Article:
Report: ‘No evidence’ that ISTEP software glitch hurt scores

Investigators found no evidence that students were given incorrect lower scores on this spring’s high-stakes ISTEP exam as the result of scoring malfunctions, according to a report released Wednesday by the Indiana Department of Education.

State Superintendent Glenda Ritz’s office charged a group of test experts with determining whether a software glitch caused testing company CTB McGraw-Hill to erroneously assign lower scores to students’ writing tests. An anonymous tipster had warned about the potential problem with the test, also known as ISTEP+.

But after comparing scores and other analyses, the investigators found “no evidence of changes in student scores on the writing section of the ISTEP+.”

““I am pleased that independent assessment experts found no evidence that the scoring process used by CTB McGraw-Hill negatively impacted student scores,” Ritz said in a prepared statement. “Unfortunately, due to the high-stakes nature of the ISTEP+ assessment, any doubt about testing validity causes a ripple effect through our schools and our communities.”

The so-called glitch related to how scorers for CTB McGraw-Hill electronically entered student scores for sections of the test. According to the tipster, scores entered too quickly on keypads could be assigned to the wrong section.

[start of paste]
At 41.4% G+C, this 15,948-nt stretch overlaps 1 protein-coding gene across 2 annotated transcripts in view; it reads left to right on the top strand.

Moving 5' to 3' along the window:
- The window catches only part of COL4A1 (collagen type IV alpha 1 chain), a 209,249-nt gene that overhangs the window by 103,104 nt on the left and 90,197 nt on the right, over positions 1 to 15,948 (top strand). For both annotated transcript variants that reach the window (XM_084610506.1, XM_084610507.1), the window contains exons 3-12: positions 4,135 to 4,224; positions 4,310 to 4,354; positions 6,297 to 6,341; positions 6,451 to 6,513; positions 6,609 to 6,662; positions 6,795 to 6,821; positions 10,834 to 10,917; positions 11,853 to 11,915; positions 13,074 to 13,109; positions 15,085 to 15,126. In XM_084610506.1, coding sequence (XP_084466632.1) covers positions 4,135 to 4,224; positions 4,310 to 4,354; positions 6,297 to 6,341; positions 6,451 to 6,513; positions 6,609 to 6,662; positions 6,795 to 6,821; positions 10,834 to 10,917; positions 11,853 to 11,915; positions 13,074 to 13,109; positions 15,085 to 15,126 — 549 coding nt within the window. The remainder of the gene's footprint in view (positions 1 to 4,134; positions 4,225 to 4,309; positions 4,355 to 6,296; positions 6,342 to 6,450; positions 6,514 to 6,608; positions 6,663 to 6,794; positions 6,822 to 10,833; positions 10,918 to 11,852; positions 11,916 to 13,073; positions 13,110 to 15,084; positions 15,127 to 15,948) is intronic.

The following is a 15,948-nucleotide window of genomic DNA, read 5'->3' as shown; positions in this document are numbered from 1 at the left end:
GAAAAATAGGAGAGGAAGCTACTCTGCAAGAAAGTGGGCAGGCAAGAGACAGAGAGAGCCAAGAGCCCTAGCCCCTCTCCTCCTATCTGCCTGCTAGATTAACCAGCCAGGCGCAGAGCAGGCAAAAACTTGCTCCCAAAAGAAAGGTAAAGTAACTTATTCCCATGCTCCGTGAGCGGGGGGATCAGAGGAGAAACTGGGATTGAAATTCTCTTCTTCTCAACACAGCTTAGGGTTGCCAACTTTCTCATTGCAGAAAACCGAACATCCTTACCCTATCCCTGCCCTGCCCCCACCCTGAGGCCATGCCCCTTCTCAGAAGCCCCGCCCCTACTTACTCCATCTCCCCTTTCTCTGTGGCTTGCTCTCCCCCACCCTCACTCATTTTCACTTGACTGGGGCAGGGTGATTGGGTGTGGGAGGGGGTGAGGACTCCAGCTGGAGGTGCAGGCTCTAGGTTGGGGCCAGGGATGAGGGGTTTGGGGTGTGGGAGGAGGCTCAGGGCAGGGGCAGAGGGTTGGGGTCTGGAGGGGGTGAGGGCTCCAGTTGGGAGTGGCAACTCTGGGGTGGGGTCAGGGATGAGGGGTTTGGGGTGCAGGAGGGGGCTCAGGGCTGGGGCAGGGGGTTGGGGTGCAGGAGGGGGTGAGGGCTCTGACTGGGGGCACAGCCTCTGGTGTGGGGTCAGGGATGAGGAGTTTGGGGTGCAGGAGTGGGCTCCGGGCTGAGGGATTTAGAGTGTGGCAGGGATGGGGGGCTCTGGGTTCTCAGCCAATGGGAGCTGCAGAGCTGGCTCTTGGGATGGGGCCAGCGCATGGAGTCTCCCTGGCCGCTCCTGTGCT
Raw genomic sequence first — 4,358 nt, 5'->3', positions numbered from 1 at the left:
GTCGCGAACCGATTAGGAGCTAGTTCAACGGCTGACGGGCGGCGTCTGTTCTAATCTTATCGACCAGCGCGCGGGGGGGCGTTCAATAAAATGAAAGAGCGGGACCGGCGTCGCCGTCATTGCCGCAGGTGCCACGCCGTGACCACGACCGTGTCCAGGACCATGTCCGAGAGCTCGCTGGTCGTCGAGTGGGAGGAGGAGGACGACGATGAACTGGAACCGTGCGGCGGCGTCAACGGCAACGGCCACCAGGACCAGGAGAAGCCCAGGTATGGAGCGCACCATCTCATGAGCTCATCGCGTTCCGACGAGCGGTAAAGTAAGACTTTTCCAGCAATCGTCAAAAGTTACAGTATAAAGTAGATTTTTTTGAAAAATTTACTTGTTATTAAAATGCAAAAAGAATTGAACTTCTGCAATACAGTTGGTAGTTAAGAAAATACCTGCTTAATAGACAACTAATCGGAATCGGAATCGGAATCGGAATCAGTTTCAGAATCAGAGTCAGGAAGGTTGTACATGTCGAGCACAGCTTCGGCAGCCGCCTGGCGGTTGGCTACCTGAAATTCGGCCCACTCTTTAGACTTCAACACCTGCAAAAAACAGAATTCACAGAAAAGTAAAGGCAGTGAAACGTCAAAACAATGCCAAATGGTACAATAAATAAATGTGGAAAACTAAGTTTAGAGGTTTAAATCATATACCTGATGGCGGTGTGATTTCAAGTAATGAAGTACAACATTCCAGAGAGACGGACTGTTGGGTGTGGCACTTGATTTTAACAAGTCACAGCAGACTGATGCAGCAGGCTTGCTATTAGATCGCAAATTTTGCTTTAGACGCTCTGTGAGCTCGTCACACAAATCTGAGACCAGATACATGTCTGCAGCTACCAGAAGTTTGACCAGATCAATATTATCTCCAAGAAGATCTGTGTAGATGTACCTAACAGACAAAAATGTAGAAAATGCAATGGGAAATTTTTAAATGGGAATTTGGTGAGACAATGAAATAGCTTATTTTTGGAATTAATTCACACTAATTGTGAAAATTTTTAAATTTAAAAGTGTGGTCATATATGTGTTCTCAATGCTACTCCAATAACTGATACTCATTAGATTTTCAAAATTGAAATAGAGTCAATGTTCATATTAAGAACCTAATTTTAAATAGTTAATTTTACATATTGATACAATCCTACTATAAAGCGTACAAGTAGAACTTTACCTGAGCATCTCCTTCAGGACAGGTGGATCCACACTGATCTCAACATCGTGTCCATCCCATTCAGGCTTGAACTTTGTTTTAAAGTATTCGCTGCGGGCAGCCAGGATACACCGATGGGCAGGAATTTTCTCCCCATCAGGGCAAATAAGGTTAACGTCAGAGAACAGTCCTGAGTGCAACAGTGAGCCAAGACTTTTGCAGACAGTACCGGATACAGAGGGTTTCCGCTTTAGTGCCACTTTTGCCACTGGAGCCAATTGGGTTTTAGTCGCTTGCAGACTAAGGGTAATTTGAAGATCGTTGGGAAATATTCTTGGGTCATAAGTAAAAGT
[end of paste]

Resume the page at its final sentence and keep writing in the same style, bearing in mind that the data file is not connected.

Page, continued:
CTB McGraw-Hill officials downplayed the problem as "very rare" and "anomalous." According to a timeline assembled in the investigation, the keypad issue was first reported internally on April 22—about two weeks after scoring began—and that supervisors took quick action to avoid it. A software update on May 1 eliminated the use of keypads.

But according to The Indianapolis Star, which first reported the issue, seven supervisors at the company said they believed the problem was serious and may have impacted thousands of test scores.

The investigation's conclusion comes as legislators and teachers push for changes to ISTEP, including the possibility of getting rid of it altogether in favor of another exam.

The most recent test was expected to yield lower scores because of harder items that correspond to Indiana’s new “college- and career-ready” academic standards. Public disclosure of the scores has been delayed several months due to issues with scoring particular technology-enhanced questions.

Gov. Mike Pence has already said he doesn’t believe teachers should miss out on pay raises that are attached to the scores via the state’s accountability system.

But Ritz has pushed for further clemency from accountability. She said the results of the investigation don’t change that.

“I still firmly believe that the 2015 ISTEP+ results should not be used to penalize teachers or schools,” Ritz said. “Now more than ever, it is imperative that Indiana legislative and education leadership support a hold harmless approach for our teachers and our schools.”

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